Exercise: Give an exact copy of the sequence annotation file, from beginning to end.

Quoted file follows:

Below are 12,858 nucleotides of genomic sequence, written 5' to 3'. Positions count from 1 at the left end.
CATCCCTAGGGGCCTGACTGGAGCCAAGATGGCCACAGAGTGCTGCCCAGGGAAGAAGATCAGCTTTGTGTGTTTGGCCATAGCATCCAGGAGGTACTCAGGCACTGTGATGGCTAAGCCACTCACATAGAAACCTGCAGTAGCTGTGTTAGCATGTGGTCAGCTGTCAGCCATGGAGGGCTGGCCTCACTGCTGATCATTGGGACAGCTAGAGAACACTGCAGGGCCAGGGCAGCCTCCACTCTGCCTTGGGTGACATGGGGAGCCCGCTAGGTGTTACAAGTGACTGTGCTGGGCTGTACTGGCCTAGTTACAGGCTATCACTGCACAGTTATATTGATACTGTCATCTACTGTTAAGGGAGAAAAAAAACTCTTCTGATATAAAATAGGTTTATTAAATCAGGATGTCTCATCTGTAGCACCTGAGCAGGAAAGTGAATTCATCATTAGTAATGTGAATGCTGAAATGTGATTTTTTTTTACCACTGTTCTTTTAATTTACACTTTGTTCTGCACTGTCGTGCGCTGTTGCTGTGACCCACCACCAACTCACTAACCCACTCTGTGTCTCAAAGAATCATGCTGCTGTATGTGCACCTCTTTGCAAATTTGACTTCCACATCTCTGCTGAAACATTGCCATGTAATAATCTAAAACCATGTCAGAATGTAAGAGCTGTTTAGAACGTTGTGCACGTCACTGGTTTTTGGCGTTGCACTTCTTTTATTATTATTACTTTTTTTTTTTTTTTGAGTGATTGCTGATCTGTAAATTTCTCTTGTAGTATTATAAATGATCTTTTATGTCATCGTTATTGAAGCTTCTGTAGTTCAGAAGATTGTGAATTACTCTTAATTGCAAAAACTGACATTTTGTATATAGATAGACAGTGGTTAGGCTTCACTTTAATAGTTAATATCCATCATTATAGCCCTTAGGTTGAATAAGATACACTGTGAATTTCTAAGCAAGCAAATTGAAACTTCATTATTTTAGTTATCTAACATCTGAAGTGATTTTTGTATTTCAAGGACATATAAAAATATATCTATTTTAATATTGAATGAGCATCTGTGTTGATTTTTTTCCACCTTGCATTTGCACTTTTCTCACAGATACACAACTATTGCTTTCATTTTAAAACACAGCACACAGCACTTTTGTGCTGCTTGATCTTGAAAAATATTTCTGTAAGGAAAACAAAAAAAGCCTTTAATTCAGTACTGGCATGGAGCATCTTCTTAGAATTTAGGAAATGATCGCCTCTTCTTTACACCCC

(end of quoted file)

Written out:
Below are 12,858 nucleotides of genomic sequence, written 5' to 3'. Positions count from 1 at the left end.
CATCCCTAGGGGCCTGACTGGAGCCAAGATGGCCACAGAGTGCTGCCCAGGGAAGAAGATCAGCTTTGTGTGTTTGGCCATAGCATCCAGGAGGTACTCAGGCACTGTGATGGCTAAGCCACTCACATAGAAACCTGCAGTAGCTGTGTTAGCATGTGGTCAGCTGTCAGCCATGGAGGGCTGGCCTCACTGCTGATCATTGGGACAGCTAGAGAACACTGCAGGGCCAGGGCAGCCTCCACTCTGCCTTGGGTGACATGGGGAGCCCGCTAGGTGTTACAAGTGACTGTGCTGGGCTGTACTGGCCTAGTTACAGGCTATCACTGCACAGTTATATTGATACTGTCATCTACTGTTAAGGGAGAAAAAAAACTCTTCTGATATAAAATAGGTTTATTAAATCAGGATGTCTCATCTGTAGCACCTGAGCAGGAAAGTGAATTCATCATTAGTAATGTGAATGCTGAAATGTGATTTTTTTTTACCACTGTTCTTTTAATTTACACTTTGTTCTGCACTGTCGTGCGCTGTTGCTGTGACCCACCACCAACTCACTAACCCACTCTGTGTCTCAAAGAATCATGCTGCTGTATGTGCACCTCTTTGCAAATTTGACTTCCACATCTCTGCTGAAACATTGCCATGTAATAATCTAAAACCATGTCAGAATGTAAGAGCTGTTTAGAACGTTGTGCACGTCACTGGTTTTTGGCGTTGCACTTCTTTTATTATTATTACTTTTTTTTTTTTTTTGAGTGATTGCTGATCTGTAAATTTCTCTTGTAGTATTATAAATGATCTTTTATGTCATCGTTATTGAAGCTTCTGTAGTTCAGAAGATTGTGAATTACTCTTAATTGCAAAAACTGACATTTTGTATATAGATAGACAGTGGTTAGGCTTCACTTTAATAGTTAATATCCATCATTATAGCCCTTAGGTTGAATAAGATACACTGTGAATTTCTAAGCAAGCAAATTGAAACTTCATTATTTTAGTTATCTAACATCTGAAGTGATTTTTGTATTTCAAGGACATATAAAAATATATCTATTTTAATATTGAATGAGCATCTGTGTTGATTTTTTTCCACCTTGCATTTGCACTTTTCTCACAGATACACAACTATTGCTTTCATTTTAAAACACAGCACACAGCACTTTTGTGCTGCTTGATCTTGAAAAATATTTCTGTAAGGAAAACAAAAAAAGCCTTTAATTCAGTACTGGCATGGAGCATCTTCTTAGAATTTAGGAAATGATCGCCTCTTCTTTACACCCC